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MORNINGSIDE CENTER for Teaching Social Responsibility educates young people for hopeful and intelligent engagement with their world. A national leader in fostering social and emotional learning (SEL), Morningside Center reaches tens of thousands of educators and students each year through an array of programs that develop such skills as handling anger, being assertive, solving conflicts creatively and nonviolently, and dealing well with diversity. We help teachers make their classrooms more caring and productive. We support students in taking leadership to improve their communities--from the classroom to the world.

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Action News, Spring 2010

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It's official!

New gold-standard study shows our 4Rs Program helps kids do better socially, emotionally & academically.

Top researchers at New York University, Fordham University, and Harvard have published their findings from a three-year, federally funded study of Morningside Center's 4Rs Program (Reading, Writing, Respect & Resolution). The study tracked the development of children in nine New York City elementary schools that implemented the program compared with children in nine control schools.

Findings from the first two years of the study are now official: Compared with children in the control schools, children in the 4Rs schools were less hyperactive, less aggressive, and saw their social world as less hostile. They were happier and more likely to resolve interpersonal problems competently.

What's more, during the first year children judged to be at greatest behavioral risk by their teachers had better attendance than their counterparts in the control schools and made better academic progress as rated by teachers. By the second year, they were also doing better on standardized tests. In addition, 4Rs schools had significantly higher levels of overall classroom quality compared to control schools.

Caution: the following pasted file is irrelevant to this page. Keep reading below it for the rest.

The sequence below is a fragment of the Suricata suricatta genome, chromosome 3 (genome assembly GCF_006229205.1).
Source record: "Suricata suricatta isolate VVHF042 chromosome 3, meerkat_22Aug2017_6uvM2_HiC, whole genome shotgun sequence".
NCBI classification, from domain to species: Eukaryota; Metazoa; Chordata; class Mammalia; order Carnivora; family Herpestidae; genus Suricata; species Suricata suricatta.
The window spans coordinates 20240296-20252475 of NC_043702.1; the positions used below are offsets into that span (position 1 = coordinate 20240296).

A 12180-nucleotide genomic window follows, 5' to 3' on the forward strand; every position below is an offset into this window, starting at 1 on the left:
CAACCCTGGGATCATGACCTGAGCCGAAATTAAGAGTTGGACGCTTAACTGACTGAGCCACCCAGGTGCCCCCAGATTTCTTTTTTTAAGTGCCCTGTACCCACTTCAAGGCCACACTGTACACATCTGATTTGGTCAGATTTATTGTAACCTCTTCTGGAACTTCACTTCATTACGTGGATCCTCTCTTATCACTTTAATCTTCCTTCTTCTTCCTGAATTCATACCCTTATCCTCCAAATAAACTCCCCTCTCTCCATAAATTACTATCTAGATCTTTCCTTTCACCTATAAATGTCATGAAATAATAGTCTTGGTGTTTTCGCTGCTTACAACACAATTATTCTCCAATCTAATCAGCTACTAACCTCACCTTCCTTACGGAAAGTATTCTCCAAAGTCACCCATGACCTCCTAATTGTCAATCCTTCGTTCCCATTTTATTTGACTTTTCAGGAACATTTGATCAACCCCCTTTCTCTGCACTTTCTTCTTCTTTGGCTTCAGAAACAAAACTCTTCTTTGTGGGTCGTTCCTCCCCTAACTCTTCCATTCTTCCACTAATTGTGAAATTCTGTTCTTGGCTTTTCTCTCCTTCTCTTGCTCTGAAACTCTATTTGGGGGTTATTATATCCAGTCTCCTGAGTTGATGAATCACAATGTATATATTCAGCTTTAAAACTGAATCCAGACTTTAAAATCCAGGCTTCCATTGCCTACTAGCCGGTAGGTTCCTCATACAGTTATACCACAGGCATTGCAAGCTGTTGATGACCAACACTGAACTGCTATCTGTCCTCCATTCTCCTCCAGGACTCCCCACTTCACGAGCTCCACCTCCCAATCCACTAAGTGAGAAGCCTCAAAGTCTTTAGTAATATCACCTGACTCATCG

What's New on TeachableMoment.Org

TeachableMoment.Org, Morningside Center's website of free teacher resources, provides timely, inquiry-oriented lessons on issues of the day. Newly posted items include:

GLOBAL CLIMATE CHANGE: Fitting the Facts Together & Acting on Them (9/22/10) Student readings explore the scientific evidence on global warming, the views of climate change deniers, and ideas for student action on climate change, including a day of action on October 10, 2010, sponsored by 350.org, Greenpeace and the Rainforest Action Network.

Controversy over the NYC Muslim Community Center & the 9/11 Experience (for younger students) (9/22/10) This lesson asks children to watch and discuss three public service announcements by the Council on American Islamic Relations featuring Muslims who were part of the 9/11 rescue effort; consider the news about the controversy over the Cordoba Project ("Ground Zero Mosque"), and discuss a Niemoller poem that relates to standing up for the rights of others.